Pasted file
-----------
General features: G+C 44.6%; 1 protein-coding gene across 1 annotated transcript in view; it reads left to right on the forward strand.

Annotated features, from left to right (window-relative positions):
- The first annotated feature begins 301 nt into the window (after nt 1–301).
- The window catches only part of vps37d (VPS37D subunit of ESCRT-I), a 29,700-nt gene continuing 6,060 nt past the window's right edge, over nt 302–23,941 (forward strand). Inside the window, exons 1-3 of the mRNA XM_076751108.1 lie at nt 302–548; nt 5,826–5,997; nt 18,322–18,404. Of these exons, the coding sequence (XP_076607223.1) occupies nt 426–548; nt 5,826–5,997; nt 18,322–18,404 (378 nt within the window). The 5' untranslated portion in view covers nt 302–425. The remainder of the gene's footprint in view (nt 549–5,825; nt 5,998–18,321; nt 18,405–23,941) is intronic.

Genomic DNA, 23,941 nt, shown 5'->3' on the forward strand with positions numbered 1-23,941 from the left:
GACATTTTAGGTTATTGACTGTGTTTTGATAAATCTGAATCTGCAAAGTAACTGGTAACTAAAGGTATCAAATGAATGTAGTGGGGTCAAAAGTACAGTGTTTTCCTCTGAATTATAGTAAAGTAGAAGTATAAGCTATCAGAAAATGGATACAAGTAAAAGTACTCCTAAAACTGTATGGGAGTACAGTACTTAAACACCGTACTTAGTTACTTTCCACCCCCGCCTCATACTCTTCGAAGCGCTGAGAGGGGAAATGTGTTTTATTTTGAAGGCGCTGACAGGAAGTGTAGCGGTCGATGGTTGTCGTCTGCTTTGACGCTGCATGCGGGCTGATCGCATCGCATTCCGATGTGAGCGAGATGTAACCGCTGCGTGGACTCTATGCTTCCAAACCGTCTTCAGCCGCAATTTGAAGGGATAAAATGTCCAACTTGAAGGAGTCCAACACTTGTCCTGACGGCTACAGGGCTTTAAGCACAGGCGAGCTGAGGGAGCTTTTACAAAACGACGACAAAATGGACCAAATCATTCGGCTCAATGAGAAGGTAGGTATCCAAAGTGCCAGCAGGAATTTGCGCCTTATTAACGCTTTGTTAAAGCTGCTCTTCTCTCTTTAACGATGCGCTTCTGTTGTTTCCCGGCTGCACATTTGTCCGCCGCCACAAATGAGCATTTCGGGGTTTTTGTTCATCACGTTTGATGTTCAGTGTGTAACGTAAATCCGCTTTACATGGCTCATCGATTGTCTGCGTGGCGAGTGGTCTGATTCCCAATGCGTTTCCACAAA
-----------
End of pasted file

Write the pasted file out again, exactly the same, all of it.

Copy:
General features: G+C 44.6%; 1 protein-coding gene across 1 annotated transcript in view; it reads left to right on the forward strand.

Annotated features, from left to right (window-relative positions):
- The first annotated feature begins 301 nt into the window (after nt 1–301).
- The window catches only part of vps37d (VPS37D subunit of ESCRT-I), a 29,700-nt gene continuing 6,060 nt past the window's right edge, over nt 302–23,941 (forward strand). Inside the window, exons 1-3 of the mRNA XM_076751108.1 lie at nt 302–548; nt 5,826–5,997; nt 18,322–18,404. Of these exons, the coding sequence (XP_076607223.1) occupies nt 426–548; nt 5,826–5,997; nt 18,322–18,404 (378 nt within the window). The 5' untranslated portion in view covers nt 302–425. The remainder of the gene's footprint in view (nt 549–5,825; nt 5,998–18,321; nt 18,405–23,941) is intronic.

Genomic DNA, 23,941 nt, shown 5'->3' on the forward strand with positions numbered 1-23,941 from the left:
GACATTTTAGGTTATTGACTGTGTTTTGATAAATCTGAATCTGCAAAGTAACTGGTAACTAAAGGTATCAAATGAATGTAGTGGGGTCAAAAGTACAGTGTTTTCCTCTGAATTATAGTAAAGTAGAAGTATAAGCTATCAGAAAATGGATACAAGTAAAAGTACTCCTAAAACTGTATGGGAGTACAGTACTTAAACACCGTACTTAGTTACTTTCCACCCCCGCCTCATACTCTTCGAAGCGCTGAGAGGGGAAATGTGTTTTATTTTGAAGGCGCTGACAGGAAGTGTAGCGGTCGATGGTTGTCGTCTGCTTTGACGCTGCATGCGGGCTGATCGCATCGCATTCCGATGTGAGCGAGATGTAACCGCTGCGTGGACTCTATGCTTCCAAACCGTCTTCAGCCGCAATTTGAAGGGATAAAATGTCCAACTTGAAGGAGTCCAACACTTGTCCTGACGGCTACAGGGCTTTAAGCACAGGCGAGCTGAGGGAGCTTTTACAAAACGACGACAAAATGGACCAAATCATTCGGCTCAATGAGAAGGTAGGTATCCAAAGTGCCAGCAGGAATTTGCGCCTTATTAACGCTTTGTTAAAGCTGCTCTTCTCTCTTTAACGATGCGCTTCTGTTGTTTCCCGGCTGCACATTTGTCCGCCGCCACAAATGAGCATTTCGGGGTTTTTGTTCATCACGTTTGATGTTCAGTGTGTAACGTAAATCCGCTTTACATGGCTCATCGATTGTCTGCGTGGCGAGTGGTCTGATTCCCAATGCGTTTCCACAAA